A positive result for COVID-19 is not automatically a death sentence

By Anna Tarhata Basman
Photos by Dr. Jasper Aquino and Dr. Pedrito Tagayuna / PGH

TAGUIG CITY (MindaNews / 14 April) – If you’ve ever met our family, you’d know how guarded we are about our private lives. But, perhaps to help in curbing the stigma and lend a bit of reassurance to those who may chance upon this, I was tasked to share our family’s own experience throughout this lockdown.

Jannah Basman donates her plasma, which may be used as cure for those with serious conditions due to COVID-19, at the Philippine General Hospital.

In one of their random phone conversations (before the Enhanced Community Quarantine or ECQ), my mom and sister Talia were discussing people’s increasing paranoia over COVID-19. Mama mentioned that even her 38-degree temperature – which lasted for all but one hour – made her anxious. Since Mama assured Talia that her temp was back to normal, they ended their talk on a happy note.

A few minutes later, Saud (Talia’s husband who happens to be a doctor) called my mom back and asked her to go get tested. It was quite late already so Mama was saying she (meaning we) would go the next day. Saud insisted on doing it right away. So, by 10 p.m., we made our way to RITM (Research Institute for Tropical Medicine). My other sister Jannah and I thought that we’d try to get tested as well for peace of mind, even if we barely exhibited any symptoms. We got there, relayed our stories – no travel history, no exposure to a confirmed COVID-19 case – and enumerated to the doctors what we think might be our symptoms. Only Mama got swabbed while Jannah and I were given instructions to self-quarantine for 14 days.

We got home and thought nothing of the test while strictly observing the directive to self-isolate. By then, Metro Manila was placed under ECQ so it wasn’t much of a difficulty nor an extraordinary adjustment.

A few days later we got a call informing us that Mama’s test came out positive. Per DOH data, she is PH150.

All of us in the household were told to go to RITM to get swabbed. This time, I need only tell the doctors that I have chronic asthma to qualify for a test, even if I was still asymptomatic. The rest of our companions were not swabbed and were likewise only given orders to self-quarantine.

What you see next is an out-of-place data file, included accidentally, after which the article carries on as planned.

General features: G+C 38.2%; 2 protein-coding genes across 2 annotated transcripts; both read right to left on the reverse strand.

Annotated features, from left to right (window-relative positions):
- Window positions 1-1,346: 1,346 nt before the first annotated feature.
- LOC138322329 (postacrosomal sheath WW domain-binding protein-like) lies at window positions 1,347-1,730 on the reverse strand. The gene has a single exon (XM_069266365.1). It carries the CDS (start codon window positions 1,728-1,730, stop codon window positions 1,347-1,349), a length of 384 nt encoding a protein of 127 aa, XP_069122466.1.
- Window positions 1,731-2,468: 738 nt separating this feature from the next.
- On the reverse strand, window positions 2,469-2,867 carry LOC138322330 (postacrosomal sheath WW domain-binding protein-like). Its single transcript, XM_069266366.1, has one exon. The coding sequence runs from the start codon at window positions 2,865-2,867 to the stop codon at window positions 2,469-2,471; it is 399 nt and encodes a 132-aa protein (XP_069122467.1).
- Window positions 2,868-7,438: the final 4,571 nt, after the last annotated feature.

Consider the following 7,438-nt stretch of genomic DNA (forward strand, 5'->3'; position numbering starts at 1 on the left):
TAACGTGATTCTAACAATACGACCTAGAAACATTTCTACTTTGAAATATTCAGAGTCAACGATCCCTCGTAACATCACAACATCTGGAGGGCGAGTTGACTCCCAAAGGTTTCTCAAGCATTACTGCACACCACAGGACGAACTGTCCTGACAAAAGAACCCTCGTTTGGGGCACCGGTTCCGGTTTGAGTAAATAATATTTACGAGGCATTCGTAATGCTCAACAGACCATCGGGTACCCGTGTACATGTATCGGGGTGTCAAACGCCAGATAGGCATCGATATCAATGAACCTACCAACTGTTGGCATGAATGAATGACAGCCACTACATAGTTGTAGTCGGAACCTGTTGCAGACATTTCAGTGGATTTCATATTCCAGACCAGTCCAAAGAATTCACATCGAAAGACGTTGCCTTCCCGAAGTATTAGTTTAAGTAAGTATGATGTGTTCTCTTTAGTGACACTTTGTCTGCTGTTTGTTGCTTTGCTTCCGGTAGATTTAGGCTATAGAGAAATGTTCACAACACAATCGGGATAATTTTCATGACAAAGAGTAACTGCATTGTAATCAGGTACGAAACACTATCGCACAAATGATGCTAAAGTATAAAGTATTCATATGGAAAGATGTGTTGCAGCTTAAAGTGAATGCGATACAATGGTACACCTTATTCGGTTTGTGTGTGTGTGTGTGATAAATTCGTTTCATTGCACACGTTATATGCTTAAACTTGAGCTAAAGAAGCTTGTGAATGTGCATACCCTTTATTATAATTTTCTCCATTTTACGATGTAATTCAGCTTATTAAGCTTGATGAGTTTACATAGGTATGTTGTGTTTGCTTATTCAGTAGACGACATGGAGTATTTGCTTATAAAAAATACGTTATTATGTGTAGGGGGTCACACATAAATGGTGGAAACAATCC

Mama was admitted to RITM. I was told that I needed to stay in a hospital, too, because of my pre-existing condition, while waiting for my test results to come out. But because RITM was already full, they had to find another hospital for me. At that time, not a lot of medical institutions were accepting suspected or confirmed COVID-19 cases so it was hours of waiting.

While we were in the hospital, Jannah told us that the CESU [City Epidemiological Surveillance Unit] decided to get all of them tested at home.

Days later – and after a CT scan and a daily regimen of blood tests, chest x-rays, vitals checks, and medications – I was informed that my results came out negative and I was discharged from the hospital the next day. I had to spend a few days in my brother’s home because we still wouldn’t know the results for the other members of our household until a few days later.

Everybody tested negative. Except Jannah. She is PH 484.

Because she was asymptomatic, she was told not to go to the hospital (as they were all full and they had to prioritize patients with more severe symptoms) and to just stay home and monitor her condition.

Days later, Mama got her first negative test result. Per protocol, she needs two to be allowed to go home. Jannah, meanwhile can only get tested two weeks after her first swab as the CESU officials who performed her test had to undergo self-quarantine. Mama came home, but had to stick to her room as she needed to self-isolate for at least 14 more days. Jannah received her two negative test results weeks later and had to also remain in her room for almost a month to complete the additional 14-day self-isolation period.